Old Fashioned Sauerkraut
Ah lacto-fermentation. Our ancestors found the perfect way to preserve vegetables throughout the winter months and provide our bodies with enzymes that make a healthier gut.
All without using an ounce of electricity. How cool is that?
One of the most well known fermented vegetables is cabbage, in the form of sauerkraut.
Variations of sauerkraut have been 1.”highly prized throughout history for its delicious taste and medicinal properties.” I have been making sauerkraut for several years now, and it is a fairly simple procedure.
All you need is some cabbage, wide mouth mason jars, non iodized salt, weights, and airlock lids.
Fermentools was kind enough to send me a sample of their airlock fermentation products, and I have to say: I am very impressed. I love the fact that the lids are made from stainless steel, and not aluminum, and I also love that the products are made in the USA and Canada.
Here I have about 4.5 pounds of cabbage. You can use any type of cabbage you want. I just love the way the red and green cabbage mix and make a gorgeous purple sauerkraut.
Remove the core of the cabbage, and chop finely. Place in a large bowl, and sprinkle salt on top.
(Fermentools has an awesome Himalayan Pink Sea Salt that is extra finely ground, which makes it dissolve much more easily than other salts.)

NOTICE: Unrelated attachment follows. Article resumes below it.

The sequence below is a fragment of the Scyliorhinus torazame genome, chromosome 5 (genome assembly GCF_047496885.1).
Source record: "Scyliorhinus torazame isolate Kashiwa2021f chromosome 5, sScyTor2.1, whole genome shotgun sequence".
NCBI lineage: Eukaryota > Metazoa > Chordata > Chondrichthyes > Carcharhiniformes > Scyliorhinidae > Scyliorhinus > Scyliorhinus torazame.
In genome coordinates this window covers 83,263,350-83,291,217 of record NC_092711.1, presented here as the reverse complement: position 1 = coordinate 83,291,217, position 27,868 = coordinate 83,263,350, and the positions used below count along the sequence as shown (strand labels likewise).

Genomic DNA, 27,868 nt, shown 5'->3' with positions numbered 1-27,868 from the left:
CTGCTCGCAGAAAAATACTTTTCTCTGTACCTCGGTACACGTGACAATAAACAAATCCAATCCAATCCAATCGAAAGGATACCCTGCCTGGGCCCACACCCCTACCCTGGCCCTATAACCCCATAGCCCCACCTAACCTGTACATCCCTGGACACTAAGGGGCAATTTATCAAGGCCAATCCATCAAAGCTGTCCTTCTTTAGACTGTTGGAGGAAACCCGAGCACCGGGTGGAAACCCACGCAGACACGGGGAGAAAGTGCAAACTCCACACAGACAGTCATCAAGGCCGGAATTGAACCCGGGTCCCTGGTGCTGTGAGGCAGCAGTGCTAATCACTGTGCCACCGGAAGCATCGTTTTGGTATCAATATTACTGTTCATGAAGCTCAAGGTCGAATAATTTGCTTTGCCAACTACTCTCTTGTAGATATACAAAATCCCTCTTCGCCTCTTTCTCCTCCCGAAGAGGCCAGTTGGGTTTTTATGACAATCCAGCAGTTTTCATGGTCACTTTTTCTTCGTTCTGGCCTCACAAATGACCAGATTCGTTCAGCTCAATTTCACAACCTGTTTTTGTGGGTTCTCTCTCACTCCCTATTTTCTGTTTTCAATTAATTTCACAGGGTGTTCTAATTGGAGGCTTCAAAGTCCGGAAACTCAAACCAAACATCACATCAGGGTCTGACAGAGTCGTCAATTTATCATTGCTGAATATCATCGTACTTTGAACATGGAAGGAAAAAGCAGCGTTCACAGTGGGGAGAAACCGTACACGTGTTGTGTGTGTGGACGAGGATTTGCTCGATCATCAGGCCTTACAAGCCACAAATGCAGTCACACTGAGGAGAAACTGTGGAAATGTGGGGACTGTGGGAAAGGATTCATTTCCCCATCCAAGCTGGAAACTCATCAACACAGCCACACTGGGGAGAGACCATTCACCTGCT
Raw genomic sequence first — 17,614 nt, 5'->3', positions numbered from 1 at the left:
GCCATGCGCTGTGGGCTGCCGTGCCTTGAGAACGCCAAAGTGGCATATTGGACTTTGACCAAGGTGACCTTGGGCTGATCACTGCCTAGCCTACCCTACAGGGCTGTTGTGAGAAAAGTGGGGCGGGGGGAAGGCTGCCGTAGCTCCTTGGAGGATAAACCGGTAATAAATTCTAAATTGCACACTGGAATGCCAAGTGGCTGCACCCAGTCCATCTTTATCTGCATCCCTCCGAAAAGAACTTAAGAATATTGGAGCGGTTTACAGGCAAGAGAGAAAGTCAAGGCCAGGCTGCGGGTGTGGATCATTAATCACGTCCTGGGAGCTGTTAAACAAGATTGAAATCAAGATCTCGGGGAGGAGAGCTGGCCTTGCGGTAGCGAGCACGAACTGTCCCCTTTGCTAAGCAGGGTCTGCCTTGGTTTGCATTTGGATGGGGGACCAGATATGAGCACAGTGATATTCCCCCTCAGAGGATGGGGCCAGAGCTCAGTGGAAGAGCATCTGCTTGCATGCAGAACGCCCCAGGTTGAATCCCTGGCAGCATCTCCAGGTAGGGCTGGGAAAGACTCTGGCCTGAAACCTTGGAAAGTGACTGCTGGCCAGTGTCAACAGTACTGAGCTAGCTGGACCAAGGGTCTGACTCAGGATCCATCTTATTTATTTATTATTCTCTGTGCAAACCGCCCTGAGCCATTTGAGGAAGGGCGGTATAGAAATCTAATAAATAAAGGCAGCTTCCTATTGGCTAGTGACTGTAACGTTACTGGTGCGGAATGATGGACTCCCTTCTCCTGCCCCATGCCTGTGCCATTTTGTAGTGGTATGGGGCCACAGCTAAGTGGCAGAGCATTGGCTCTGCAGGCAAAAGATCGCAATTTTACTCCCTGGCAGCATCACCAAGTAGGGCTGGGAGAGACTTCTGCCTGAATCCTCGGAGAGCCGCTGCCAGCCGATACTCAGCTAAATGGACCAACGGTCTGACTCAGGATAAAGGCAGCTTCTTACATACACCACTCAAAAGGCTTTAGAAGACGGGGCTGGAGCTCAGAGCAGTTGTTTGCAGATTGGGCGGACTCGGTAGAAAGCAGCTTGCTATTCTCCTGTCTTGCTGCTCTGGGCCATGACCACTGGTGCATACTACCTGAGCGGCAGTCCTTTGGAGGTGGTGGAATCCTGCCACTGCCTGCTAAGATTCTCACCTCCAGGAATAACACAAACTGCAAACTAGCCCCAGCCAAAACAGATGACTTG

You will need approximately 1 Tablespoon of this salt for every 2 pounds of cabbage. If you are using a more coarsely ground salt, you will need to use a bit more.
Use a wooden pounder or spoon to pound the cabbage until the juices begin to come out. The cabbage will begin to break down a little bit, and slowly become juicy.
You can add caraway or celery seeds at this point if you like. ( I LOVE sauerkraut with caraway 🙂 )
Place the cabbage into wide mouth quart or half gallon jars, and press down until it is covered by it’s juices.
Place a weight on top of the cabbage to keep it pressed down. (This is where Fermentools has REALLY come through for me. I have been searching for a couple of years for an appropriate sized, heavy object to hold the cabbage down under the brine, and these glass weights are SO PERFECT for this!)
Assemble your lids using the original “ring” that goes to the mason jar. Fill the airlocks halfway with water, insert them into the stopper and install the stopper into the lid.
Store in a dark cupboard or room for 3-5 days, depending on the temperature of the room.
Longer for a cooler room, and shorter for a warm room.
After 3-5 days, transfer to a root cellar, or the top shelf of your fridge. The sauerkraut can be eaten immediately, but is the most flavorful around 6 months of age. It will become slightly translucent and more juicy over time. Waiting is definitely the hardest part of making sauerkraut!
Here is some 6 month old sauerkraut (made with green cabbage only.)
Some of our favorite ways to eat sauerkraut are:
- On all-beef, nitrate free hot dogs
- Plain as a side dish
- On sandwiches
- ALL TIME FAVORITE WAY- On baked potatoes!!
How do you like to eat your sauerkraut?
1. Weston A. Price Foundations- Lacto Fermentation
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